No place for jealousy

Like some of you, I'm lucky to be surrounded by a group of close friends who are also really good poker players. A lot of us started out together and over the years we've helped each other learn and grow as professionals. Right now, some of my friends are on the sickest heaters of their lives, but a few others have been on a downswing and I've noticed a common thread among the latter group. While they bemoan their losing streaks and wonder aloud why poker is so unfair, there's also an undercurrent of jealousy.

"Why is he making so much money and I'm not? I guess I'll never be good as him because I never get results like that!"

It's quite sad to see some of these guys feeling so jealous of friends they've had since they were teenagers. I can hear the spite in their voices right through the phone. It's a pretty familiar feeling for me because I dealt with these same emotions myself when I had a dry run a couple of years ago. I play MTTs so it's really easy to have a few bad months or even a bad year. And in this particular instance I really let it get to me. I saw players I'd coached or advised make these really big scores while I couldn't catch a break. I thought it was so deeply unfair. After going so long without results, I started to lose some passion for the game and consequently didn't put in as much work as I had before. I think this happens to a lot of players when they downswing--without results to supply motivation, they put in less volume, spend less time studying, and start getting a bit lazy.

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I managed to get out of that mindset because I found that it was really just a waste of time. Rather than being jealous of my peers making hundreds of thousands of dollars, I learned to draw inspiration from their accomplishments. Just because you started out together with someone doesn't mean you'll always get the same results.

I realized I should be thankful to have such talented players in my life to talk through hands and help me with my game. Instead of letting it drive me crazy that the same people I was grinding and traveling with were winning these huge sums of money while I was losing, I turned it around and used it as motivation.

When my friends started coming to me with these same feelings, I shared my experiences and tried to pass down what I'd learned the best I could. I told them to lean on the best resource they have to improve their game--our group of friends. Instead of harboring jealous feelings against friends, use them as a good example. Take a look at their work ethic and ask yourself, "Am I really working as hard as I can?" These guys who are winning left and right may be putting in more hours than you know about.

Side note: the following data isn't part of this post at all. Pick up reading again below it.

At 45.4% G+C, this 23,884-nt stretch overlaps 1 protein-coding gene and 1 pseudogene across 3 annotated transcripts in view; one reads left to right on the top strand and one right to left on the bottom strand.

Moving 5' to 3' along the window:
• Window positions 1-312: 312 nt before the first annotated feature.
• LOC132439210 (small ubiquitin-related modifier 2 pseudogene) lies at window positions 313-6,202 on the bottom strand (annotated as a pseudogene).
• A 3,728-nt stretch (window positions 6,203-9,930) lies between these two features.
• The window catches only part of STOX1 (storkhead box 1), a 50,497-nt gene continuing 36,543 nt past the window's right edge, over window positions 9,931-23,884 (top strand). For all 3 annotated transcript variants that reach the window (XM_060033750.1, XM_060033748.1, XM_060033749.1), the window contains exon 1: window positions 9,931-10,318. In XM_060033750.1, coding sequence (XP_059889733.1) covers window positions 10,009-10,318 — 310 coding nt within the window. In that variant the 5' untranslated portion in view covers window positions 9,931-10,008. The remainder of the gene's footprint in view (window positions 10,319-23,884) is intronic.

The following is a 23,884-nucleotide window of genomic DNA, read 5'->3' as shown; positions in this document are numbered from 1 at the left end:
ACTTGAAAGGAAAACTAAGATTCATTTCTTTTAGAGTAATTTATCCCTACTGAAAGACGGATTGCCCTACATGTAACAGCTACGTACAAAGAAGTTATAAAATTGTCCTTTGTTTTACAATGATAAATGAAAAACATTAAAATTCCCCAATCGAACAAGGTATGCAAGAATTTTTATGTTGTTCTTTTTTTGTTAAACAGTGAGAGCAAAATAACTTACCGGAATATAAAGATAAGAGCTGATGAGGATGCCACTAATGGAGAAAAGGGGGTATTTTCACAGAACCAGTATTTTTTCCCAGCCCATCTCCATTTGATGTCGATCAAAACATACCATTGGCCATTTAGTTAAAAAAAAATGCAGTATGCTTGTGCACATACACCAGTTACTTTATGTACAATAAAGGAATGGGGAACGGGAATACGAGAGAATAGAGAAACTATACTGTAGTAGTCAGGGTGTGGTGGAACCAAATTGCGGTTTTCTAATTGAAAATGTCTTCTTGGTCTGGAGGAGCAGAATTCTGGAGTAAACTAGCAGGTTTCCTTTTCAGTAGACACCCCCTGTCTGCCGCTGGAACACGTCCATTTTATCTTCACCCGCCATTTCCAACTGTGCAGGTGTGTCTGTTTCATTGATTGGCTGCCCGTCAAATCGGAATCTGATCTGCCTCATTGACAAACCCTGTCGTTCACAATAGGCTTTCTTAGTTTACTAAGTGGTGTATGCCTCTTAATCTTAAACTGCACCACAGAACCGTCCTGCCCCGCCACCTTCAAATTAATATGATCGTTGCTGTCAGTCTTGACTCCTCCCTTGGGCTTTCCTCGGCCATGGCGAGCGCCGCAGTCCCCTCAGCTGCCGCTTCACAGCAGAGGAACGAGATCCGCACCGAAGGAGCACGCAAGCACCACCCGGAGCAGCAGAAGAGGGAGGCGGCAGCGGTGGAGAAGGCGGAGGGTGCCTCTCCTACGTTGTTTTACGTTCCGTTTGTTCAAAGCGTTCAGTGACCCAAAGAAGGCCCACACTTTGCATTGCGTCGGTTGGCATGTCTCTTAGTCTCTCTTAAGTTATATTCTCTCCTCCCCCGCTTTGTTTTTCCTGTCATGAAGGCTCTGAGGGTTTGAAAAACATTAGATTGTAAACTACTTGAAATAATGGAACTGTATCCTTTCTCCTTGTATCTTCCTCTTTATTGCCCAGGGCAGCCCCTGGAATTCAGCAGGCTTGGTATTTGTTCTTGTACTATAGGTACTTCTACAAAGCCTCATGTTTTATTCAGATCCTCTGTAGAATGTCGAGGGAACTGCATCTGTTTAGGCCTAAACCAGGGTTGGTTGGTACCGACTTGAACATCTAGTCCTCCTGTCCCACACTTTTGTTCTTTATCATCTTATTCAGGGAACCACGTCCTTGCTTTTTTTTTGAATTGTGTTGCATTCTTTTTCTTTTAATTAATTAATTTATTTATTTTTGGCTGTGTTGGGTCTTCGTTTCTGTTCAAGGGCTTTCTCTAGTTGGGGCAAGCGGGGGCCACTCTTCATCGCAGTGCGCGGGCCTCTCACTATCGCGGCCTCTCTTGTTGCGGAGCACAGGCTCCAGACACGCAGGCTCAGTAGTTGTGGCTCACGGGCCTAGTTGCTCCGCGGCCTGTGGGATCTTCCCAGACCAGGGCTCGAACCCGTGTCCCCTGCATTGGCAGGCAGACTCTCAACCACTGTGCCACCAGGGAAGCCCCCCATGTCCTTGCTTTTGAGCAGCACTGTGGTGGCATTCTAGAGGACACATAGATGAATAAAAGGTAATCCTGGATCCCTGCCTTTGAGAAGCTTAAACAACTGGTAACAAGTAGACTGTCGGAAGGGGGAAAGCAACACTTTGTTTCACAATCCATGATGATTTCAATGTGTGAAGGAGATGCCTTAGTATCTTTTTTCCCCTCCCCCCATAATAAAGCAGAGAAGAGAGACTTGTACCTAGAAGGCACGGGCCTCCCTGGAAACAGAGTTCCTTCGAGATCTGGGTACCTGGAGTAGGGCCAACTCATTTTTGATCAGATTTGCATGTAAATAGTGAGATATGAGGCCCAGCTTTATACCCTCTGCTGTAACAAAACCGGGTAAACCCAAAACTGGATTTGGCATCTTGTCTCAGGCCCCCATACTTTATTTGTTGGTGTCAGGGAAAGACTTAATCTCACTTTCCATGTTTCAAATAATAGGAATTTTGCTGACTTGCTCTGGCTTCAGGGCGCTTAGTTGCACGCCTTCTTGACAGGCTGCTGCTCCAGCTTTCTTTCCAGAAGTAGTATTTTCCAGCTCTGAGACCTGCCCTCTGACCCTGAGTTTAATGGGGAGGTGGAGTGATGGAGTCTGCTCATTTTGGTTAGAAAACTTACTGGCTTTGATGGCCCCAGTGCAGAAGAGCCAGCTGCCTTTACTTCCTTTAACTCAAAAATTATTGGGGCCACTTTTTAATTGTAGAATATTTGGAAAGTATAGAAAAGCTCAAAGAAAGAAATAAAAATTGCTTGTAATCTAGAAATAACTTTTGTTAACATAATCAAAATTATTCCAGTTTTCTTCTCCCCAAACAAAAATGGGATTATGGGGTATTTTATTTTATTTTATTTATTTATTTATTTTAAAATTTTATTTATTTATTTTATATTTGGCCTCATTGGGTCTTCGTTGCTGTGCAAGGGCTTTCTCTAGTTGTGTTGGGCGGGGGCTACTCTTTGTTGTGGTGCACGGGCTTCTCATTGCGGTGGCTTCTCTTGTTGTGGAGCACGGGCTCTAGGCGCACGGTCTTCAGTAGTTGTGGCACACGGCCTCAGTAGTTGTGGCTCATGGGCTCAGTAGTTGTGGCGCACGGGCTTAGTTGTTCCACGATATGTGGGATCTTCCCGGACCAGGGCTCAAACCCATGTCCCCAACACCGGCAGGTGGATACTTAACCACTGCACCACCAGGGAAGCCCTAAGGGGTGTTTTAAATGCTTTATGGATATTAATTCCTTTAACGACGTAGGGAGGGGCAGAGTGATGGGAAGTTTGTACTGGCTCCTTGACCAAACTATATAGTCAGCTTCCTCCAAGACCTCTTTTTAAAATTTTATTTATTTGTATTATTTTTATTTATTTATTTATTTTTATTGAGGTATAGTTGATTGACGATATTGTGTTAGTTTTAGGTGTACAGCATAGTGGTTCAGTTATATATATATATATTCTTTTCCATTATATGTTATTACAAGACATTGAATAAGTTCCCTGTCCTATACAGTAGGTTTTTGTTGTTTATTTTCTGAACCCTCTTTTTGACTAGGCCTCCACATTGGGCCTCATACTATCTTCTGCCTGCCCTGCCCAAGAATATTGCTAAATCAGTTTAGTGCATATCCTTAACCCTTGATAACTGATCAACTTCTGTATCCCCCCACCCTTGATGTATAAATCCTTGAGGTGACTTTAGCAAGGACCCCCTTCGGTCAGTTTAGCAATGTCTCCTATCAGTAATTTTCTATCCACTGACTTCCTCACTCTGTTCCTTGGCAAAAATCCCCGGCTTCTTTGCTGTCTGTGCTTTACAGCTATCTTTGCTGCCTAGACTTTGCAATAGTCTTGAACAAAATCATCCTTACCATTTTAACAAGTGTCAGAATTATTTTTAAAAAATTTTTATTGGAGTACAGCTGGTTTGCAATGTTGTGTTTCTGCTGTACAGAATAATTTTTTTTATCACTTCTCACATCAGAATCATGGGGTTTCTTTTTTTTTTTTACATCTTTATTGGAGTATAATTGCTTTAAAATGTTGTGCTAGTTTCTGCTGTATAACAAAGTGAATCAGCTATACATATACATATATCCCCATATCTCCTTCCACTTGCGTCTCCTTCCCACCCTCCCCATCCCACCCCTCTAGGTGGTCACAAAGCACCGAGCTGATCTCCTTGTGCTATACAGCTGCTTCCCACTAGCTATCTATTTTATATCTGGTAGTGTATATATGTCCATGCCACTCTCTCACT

Ego can also be damaging. It blinds people and conquering it is really important. Ego stops players from noticing the mistakes they're making and in the middle of a downswing, ego can stop you from actually using that bad run to work on your game. As a professional poker player, it's tricky because while you need to mind your ego, you also have to maintain a certain level of confidence to be successful. I fought this battle myself in the recent SCOOP. I decided that rather than go crazy and play as many events as possible in the hopes of making a big score, I only played when I really wanted to. However, that doesn't mean I sat around watching TV when I wasn't in the mood for a SCOOP event. I'd find one of my poker friends who was free that day and sat down with him to look over the past week of tournaments I played to see what I did wrong. By understanding my mistakes, my confidence actually increased, and by acknowledging I'd made them, I kept my ego in check.

Whether you're having the best year of your career or are barely breaking even, there is always room to improve. Tap into the incredible resources that surround you--your own peers--and draw inspiration from their success. Jealousy won't win tournaments for you, but humility goes a long way.

Bryan Huang is a member of Team PokerStars Pro

Bryan Huang
@PokerStars in Bryan Huang